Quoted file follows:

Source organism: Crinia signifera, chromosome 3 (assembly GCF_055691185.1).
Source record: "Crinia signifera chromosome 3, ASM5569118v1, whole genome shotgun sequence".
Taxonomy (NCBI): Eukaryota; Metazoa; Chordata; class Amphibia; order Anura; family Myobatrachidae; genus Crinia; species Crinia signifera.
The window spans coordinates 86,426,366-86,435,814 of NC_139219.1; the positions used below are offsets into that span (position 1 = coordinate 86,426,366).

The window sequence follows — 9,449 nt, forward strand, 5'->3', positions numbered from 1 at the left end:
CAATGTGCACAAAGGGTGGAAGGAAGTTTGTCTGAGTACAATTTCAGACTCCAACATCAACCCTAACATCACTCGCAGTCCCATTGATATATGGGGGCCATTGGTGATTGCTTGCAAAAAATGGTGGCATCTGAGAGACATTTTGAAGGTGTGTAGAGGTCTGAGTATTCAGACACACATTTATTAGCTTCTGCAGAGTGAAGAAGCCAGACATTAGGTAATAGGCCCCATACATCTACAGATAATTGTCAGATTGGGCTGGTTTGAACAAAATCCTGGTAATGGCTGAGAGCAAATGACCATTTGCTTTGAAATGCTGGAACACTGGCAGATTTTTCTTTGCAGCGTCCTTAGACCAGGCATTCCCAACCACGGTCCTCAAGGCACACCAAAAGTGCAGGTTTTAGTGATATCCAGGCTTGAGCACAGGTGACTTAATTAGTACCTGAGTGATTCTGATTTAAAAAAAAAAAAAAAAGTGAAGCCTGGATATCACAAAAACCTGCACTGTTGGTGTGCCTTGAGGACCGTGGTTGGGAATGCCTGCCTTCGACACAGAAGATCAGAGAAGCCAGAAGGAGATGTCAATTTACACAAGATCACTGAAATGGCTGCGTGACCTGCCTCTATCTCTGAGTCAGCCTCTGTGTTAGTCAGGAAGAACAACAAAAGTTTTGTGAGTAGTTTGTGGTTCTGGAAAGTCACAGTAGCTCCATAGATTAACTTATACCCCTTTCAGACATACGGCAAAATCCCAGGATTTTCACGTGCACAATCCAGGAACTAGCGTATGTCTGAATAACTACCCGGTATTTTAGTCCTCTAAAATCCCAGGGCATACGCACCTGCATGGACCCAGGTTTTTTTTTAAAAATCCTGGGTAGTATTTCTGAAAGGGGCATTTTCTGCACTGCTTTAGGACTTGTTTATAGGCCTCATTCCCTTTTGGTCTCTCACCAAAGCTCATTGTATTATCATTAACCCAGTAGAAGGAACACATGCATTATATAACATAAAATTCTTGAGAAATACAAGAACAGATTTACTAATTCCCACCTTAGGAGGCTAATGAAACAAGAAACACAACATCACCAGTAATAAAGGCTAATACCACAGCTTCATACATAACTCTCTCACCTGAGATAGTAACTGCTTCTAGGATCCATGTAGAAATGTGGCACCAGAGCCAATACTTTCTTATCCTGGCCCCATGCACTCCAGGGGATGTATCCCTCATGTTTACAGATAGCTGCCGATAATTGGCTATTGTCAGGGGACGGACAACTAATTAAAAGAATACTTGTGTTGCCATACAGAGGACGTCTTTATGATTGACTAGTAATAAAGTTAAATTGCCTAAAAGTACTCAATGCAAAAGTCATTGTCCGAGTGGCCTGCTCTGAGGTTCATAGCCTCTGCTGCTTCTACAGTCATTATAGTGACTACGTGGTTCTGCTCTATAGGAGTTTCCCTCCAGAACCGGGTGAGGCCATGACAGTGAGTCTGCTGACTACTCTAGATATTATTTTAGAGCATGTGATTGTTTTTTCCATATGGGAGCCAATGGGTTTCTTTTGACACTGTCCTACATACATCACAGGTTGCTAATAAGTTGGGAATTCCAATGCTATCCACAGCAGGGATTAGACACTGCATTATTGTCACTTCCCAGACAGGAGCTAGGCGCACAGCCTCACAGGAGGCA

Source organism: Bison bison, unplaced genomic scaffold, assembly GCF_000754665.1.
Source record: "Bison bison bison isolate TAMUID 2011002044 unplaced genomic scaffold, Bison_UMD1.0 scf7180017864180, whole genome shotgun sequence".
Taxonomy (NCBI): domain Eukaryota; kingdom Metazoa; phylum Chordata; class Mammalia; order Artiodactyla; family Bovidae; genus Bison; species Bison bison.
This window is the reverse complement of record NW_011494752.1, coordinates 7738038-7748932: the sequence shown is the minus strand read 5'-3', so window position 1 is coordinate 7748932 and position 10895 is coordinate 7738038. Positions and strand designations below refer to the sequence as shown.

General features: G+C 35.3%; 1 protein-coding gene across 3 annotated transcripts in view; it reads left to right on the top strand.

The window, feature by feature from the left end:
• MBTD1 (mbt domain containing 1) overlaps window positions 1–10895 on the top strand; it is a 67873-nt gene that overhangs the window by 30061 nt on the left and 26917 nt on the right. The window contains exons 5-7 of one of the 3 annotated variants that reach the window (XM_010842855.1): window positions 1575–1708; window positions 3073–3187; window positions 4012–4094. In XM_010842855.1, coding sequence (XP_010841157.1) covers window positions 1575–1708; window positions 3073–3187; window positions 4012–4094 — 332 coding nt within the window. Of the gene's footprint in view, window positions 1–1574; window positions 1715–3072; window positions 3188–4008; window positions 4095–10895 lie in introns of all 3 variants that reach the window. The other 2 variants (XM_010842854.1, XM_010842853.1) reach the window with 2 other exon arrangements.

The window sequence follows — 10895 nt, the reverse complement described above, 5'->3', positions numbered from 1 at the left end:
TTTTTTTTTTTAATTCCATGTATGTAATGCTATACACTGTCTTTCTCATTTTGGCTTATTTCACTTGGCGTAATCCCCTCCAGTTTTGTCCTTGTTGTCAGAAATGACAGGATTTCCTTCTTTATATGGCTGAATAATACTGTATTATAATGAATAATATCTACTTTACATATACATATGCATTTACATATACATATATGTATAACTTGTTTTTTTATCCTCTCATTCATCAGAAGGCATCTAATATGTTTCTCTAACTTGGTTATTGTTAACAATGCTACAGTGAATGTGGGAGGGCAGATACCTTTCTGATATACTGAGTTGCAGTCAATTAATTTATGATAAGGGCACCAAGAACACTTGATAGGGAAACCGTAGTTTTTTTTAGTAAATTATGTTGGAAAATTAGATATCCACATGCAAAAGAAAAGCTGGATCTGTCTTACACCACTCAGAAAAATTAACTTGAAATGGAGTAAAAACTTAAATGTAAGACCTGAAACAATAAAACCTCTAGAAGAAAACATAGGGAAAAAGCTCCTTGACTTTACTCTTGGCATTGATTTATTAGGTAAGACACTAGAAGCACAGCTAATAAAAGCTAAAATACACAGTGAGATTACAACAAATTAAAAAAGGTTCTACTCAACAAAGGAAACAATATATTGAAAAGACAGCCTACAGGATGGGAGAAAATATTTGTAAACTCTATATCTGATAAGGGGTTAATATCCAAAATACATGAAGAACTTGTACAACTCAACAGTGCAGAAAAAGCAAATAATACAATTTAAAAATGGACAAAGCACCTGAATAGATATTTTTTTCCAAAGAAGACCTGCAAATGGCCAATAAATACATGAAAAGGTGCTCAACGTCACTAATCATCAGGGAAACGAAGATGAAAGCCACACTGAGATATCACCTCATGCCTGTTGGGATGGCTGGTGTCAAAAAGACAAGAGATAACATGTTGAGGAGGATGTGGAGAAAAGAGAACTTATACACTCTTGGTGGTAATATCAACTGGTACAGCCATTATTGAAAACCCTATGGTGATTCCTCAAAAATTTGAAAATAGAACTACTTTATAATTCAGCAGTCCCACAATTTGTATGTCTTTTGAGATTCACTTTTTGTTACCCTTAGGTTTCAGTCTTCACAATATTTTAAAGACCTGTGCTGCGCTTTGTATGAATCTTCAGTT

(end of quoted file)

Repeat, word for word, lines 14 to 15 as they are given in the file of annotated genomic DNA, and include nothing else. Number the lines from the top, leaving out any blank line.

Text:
The window sequence follows — 10895 nt, the reverse complement described above, 5'->3', positions numbered from 1 at the left end:
TTTTTTTTTTTAATTCCATGTATGTAATGCTATACACTGTCTTTCTCATTTTGGCTTATTTCACTTGGCGTAATCCCCTCCAGTTTTGTCCTTGTTGTCAGAAATGACAGGATTTCCTTCTTTATATGGCTGAATAATACTGTATTATAATGAATAATATCTACTTTACATATACATATGCATTTACATATACATATATGTATAACTTGTTTTTTTATCCTCTCATTCATCAGAAGGCATCTAATATGTTTCTCTAACTTGGTTATTGTTAACAATGCTACAGTGAATGTGGGAGGGCAGATACCTTTCTGATATACTGAGTTGCAGTCAATTAATTTATGATAAGGGCACCAAGAACACTTGATAGGGAAACCGTAGTTTTTTTTAGTAAATTATGTTGGAAAATTAGATATCCACATGCAAAAGAAAAGCTGGATCTGTCTTACACCACTCAGAAAAATTAACTTGAAATGGAGTAAAAACTTAAATGTAAGACCTGAAACAATAAAACCTCTAGAAGAAAACATAGGGAAAAAGCTCCTTGACTTTACTCTTGGCATTGATTTATTAGGTAAGACACTAGAAGCACAGCTAATAAAAGCTAAAATACACAGTGAGATTACAACAAATTAAAAAAGGTTCTACTCAACAAAGGAAACAATATATTGAAAAGACAGCCTACAGGATGGGAGAAAATATTTGTAAACTCTATATCTGATAAGGGGTTAATATCCAAAATACATGAAGAACTTGTACAACTCAACAGTGCAGAAAAAGCAAATAATACAATTTAAAAATGGACAAAGCACCTGAATAGATATTTTTTTCCAAAGAAGACCTGCAAATGGCCAATAAATACATGAAAAGGTGCTCAACGTCACTAATCATCAGGGAAACGAAGATGAAAGCCACACTGAGATATCACCTCATGCCTGTTGGGATGGCTGGTGTCAAAAAGACAAGAGATAACATGTTGAGGAGGATGTGGAGAAAAGAGAACTTATACACTCTTGGTGGTAATATCAACTGGTACAGCCATTATTGAAAACCCTATGGTGATTCCTCAAAAATTTGAAAATAGAACTACTTTATAATTCAGCAGTCCCACAATTTGTATGTCTTTTGAGATTCACTTTTTGTTACCCTTAGGTTTCAGTCTTCACAATATTTTAAAGACCTGTGCTGCGCTTTGTATGAATCTTCAGTT